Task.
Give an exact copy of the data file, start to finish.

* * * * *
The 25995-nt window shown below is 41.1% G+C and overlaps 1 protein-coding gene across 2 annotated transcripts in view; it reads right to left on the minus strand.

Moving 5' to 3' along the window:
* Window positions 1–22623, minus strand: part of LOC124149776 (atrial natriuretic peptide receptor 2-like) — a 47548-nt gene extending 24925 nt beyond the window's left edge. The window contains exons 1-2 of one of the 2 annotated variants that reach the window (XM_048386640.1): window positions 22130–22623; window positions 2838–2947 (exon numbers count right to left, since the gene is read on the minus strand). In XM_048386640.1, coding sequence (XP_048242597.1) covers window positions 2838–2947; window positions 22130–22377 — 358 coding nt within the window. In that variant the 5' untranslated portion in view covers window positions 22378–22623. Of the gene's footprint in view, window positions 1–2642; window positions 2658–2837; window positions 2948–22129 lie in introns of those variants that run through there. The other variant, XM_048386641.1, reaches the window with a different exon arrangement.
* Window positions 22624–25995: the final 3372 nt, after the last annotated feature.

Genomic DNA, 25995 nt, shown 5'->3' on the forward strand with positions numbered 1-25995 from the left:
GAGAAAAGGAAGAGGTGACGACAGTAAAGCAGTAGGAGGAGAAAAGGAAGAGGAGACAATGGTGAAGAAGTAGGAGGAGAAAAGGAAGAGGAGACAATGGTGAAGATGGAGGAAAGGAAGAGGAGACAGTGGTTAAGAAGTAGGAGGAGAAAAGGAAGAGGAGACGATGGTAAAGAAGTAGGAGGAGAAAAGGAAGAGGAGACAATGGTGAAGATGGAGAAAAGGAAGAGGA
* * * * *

The 25995-nt window shown below is 41.1% G+C and overlaps 1 protein-coding gene across 2 annotated transcripts in view; it reads right to left on the minus strand.

Moving 5' to 3' along the window:
* Window positions 1–22623, minus strand: part of LOC124149776 (atrial natriuretic peptide receptor 2-like) — a 47548-nt gene extending 24925 nt beyond the window's left edge. The window contains exons 1-2 of one of the 2 annotated variants that reach the window (XM_048386640.1): window positions 22130–22623; window positions 2838–2947 (exon numbers count right to left, since the gene is read on the minus strand). In XM_048386640.1, coding sequence (XP_048242597.1) covers window positions 2838–2947; window positions 22130–22377 — 358 coding nt within the window. In that variant the 5' untranslated portion in view covers window positions 22378–22623. Of the gene's footprint in view, window positions 1–2642; window positions 2658–2837; window positions 2948–22129 lie in introns of those variants that run through there. The other variant, XM_048386641.1, reaches the window with a different exon arrangement.
* Window positions 22624–25995: the final 3372 nt, after the last annotated feature.

Genomic DNA, 25995 nt, shown 5'->3' on the forward strand with positions numbered 1-25995 from the left:
GAGAAAAGGAAGAGGTGACGACAGTAAAGCAGTAGGAGGAGAAAAGGAAGAGGAGACAATGGTGAAGAAGTAGGAGGAGAAAAGGAAGAGGAGACAATGGTGAAGATGGAGGAAAGGAAGAGGAGACAGTGGTTAAGAAGTAGGAGGAGAAAAGGAAGAGGAGACGATGGTAAAGAAGTAGGAGGAGAAAAGGAAGAGGAGACAATGGTGAAGATGGAGAAAAGGAAGAGGA